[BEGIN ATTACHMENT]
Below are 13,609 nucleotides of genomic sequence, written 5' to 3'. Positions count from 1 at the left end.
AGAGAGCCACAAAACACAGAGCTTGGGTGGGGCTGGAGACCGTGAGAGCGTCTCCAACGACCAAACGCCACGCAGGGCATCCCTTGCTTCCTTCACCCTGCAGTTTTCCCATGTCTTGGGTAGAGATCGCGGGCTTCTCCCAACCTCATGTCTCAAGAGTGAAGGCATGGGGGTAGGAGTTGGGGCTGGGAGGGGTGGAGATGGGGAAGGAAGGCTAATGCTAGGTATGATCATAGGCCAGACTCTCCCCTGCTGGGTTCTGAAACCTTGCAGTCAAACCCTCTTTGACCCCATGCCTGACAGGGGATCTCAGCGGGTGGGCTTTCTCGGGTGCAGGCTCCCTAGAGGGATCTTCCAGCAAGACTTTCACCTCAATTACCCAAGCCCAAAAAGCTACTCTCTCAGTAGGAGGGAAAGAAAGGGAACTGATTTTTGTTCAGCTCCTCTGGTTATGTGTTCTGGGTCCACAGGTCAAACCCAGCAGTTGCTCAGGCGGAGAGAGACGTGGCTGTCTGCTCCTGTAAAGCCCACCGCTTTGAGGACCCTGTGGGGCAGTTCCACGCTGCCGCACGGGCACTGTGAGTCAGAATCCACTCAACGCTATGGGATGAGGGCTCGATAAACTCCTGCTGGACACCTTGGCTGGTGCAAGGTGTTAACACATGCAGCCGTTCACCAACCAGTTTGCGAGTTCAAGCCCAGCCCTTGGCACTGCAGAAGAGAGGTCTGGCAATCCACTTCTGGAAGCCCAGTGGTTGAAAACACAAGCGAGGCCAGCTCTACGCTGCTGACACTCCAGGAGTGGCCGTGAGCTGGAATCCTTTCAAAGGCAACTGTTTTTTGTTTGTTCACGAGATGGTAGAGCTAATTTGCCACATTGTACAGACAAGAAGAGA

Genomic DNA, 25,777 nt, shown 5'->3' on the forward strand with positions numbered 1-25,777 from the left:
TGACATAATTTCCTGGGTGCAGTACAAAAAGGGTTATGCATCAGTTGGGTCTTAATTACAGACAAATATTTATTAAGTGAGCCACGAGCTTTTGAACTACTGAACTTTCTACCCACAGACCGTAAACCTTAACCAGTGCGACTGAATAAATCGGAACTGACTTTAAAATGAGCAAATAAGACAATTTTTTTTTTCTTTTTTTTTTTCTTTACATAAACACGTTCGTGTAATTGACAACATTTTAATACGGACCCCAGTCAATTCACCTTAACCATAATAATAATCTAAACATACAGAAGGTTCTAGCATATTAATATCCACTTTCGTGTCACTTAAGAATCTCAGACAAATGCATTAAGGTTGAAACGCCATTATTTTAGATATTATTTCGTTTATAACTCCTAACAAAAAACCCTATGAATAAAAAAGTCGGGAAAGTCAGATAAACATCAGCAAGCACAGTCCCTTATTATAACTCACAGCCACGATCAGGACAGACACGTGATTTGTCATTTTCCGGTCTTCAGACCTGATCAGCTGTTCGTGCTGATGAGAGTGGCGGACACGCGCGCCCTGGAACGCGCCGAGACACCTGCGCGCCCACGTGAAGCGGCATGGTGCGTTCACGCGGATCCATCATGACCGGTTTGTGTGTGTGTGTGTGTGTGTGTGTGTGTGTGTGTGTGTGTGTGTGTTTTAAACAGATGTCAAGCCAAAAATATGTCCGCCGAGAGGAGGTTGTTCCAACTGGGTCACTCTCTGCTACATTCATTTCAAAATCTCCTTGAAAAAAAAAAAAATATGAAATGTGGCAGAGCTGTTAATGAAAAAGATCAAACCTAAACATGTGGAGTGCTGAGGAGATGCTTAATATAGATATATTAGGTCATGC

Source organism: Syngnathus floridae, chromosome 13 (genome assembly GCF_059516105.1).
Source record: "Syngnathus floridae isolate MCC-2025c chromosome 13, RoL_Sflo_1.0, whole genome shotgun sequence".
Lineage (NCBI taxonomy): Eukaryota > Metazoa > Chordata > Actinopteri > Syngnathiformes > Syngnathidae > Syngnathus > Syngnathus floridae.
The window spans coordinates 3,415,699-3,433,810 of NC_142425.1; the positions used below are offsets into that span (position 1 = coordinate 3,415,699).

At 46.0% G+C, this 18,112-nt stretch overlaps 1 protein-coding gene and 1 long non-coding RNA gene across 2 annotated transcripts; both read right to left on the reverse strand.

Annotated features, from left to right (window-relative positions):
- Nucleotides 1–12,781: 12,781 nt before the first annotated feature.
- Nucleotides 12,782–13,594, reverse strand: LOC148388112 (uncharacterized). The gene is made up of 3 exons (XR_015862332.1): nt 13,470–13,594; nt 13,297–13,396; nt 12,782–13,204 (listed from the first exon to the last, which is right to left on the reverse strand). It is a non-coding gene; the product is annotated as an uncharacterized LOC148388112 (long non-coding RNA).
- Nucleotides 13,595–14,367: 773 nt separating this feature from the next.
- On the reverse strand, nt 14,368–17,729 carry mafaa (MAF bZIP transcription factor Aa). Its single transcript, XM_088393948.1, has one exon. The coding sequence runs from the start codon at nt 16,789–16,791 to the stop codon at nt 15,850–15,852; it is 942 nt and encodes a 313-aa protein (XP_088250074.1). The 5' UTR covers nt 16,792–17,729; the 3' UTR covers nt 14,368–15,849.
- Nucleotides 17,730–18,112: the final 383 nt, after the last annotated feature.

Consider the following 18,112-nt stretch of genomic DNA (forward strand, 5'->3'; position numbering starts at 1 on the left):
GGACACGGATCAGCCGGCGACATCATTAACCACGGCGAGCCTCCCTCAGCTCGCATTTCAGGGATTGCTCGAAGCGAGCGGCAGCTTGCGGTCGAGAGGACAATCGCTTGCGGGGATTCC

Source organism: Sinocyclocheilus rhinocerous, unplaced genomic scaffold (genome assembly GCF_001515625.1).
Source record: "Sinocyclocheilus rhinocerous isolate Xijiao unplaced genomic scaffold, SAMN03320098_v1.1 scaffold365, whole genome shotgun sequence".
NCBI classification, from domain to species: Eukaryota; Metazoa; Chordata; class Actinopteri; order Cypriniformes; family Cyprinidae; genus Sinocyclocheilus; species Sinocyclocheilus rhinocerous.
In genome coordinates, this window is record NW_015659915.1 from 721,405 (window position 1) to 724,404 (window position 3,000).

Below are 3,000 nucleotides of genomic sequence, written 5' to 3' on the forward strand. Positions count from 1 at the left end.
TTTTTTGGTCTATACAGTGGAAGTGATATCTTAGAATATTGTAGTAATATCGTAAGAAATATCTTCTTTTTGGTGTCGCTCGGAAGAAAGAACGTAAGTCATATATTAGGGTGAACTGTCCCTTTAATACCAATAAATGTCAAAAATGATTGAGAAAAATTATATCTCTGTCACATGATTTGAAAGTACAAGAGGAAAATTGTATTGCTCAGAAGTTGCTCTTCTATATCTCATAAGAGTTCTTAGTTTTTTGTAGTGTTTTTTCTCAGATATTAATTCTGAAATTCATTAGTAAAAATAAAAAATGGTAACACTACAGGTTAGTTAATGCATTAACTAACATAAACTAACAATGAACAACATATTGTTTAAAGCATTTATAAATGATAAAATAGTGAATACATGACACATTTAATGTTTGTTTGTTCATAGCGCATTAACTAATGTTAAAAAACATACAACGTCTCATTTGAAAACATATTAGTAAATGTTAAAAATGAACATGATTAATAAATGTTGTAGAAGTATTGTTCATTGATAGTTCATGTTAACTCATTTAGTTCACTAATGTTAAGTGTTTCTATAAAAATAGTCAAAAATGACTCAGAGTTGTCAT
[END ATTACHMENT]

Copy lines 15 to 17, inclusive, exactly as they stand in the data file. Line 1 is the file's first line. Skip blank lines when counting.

- Nucleotides 17,730–18,112: the final 383 nt, after the last annotated feature.

Consider the following 18,112-nt stretch of genomic DNA (forward strand, 5'->3'; position numbering starts at 1 on the left):
GGACACGGATCAGCCGGCGACATCATTAACCACGGCGAGCCTCCCTCAGCTCGCATTTCAGGGATTGCTCGAAGCGAGCGGCAGCTTGCGGTCGAGAGGACAATCGCTTGCGGGGATTCC